Multilingualism (including (trans)languaging and plurilingualism) and language ideologies in different university teaching contexts, and their relationship to institutional culture(s), ‘hidden curricula’, student experience and/or academic development;
How issues of language in higher education teaching are connected to decolonising and diversifying the curriculum, language reclamation, and broader (and deeper) connections with, and critiques of, the role of English in global higher education;
Language ideologies and teaching, and how these relate to ‘expertise’, knowledge production, and epistemic injustice;
The role of indigenous languages in instructional settings, EMI, university language strategies and the politics of recognition, and epistemic linguistic identities in higher education;
The pedagogic implications of linguistic diversity within academic learning environments, including student learning and success, linguistic proficiency indicators within, for example, marking assessment criteria;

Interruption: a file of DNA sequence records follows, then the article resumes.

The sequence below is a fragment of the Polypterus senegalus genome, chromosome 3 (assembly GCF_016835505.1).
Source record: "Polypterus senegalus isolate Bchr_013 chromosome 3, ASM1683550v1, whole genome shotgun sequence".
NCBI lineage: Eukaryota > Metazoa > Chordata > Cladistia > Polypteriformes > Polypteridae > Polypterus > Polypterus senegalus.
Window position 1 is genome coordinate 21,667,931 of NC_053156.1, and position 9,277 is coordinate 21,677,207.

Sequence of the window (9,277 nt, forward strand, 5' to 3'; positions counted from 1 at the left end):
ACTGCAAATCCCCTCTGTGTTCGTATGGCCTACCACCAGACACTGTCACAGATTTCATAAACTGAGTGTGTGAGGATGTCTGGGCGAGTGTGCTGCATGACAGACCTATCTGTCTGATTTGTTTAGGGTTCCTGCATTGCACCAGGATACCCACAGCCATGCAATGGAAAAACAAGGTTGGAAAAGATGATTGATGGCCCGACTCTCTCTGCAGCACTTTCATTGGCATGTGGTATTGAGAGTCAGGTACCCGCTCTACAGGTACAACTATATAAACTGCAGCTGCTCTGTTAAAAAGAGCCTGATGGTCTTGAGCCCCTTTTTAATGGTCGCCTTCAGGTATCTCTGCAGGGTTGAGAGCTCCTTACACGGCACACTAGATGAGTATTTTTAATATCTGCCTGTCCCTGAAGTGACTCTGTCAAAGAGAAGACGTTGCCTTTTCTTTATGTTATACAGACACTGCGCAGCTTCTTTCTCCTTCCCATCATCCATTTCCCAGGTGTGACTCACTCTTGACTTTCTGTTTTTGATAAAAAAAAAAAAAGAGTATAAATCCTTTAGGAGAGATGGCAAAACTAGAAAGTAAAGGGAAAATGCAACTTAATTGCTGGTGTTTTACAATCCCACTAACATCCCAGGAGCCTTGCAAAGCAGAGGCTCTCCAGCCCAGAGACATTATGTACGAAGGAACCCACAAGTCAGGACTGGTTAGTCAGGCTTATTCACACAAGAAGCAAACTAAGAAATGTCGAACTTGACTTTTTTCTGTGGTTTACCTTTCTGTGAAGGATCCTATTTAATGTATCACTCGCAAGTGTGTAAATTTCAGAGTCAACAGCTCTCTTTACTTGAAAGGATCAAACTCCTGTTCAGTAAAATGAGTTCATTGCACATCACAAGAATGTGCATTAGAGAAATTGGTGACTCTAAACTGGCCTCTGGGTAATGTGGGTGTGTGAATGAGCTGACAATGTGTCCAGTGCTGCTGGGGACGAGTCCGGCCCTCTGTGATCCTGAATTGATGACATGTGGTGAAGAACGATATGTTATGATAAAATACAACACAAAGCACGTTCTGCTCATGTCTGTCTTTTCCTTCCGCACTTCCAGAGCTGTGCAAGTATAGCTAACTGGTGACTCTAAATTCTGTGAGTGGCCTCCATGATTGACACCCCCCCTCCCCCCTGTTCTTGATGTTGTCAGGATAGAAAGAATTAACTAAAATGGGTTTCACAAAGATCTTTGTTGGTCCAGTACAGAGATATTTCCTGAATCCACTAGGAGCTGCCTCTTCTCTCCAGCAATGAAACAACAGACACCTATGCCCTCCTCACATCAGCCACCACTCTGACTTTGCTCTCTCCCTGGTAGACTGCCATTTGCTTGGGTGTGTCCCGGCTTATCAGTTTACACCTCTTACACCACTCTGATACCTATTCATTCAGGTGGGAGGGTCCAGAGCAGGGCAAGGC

Critical connections between access and EMI in teaching, and how these relate to issues of linguistic privilege and the stratification of language and knowledge in multilingual and pluralist societies.

As well as research articles and conceptual pieces, we also welcome shorter articles as part of our ‘Points for Departure’ section of the journal. Accepted articles must be aligned with journal’s aims and scope.

Submission instructions

Potential authors are asked to submit their extended abstracts of up to 700 words with a deadline of 5pm (GMT) on Friday 29th April 2021.  Abstracts should provide an outline of the proposed paper, including its empirical, theoretical and/or philosophical basis. We actively welcome abstracts which target the themes of the call from across the globe and from a range of disciplines.

Abstracts should be submitted online here. We expect to inform successful authors by the end of May 2021, with a provisional submission date for full papers (via the journal’s online submission system) of Friday 22nd October 2021. The special issue will be published in mid-2022. Accepted articles will be published as Online First in early 2022.

When considering your submission, you may wish to read our advice on preparing a paper for the journal.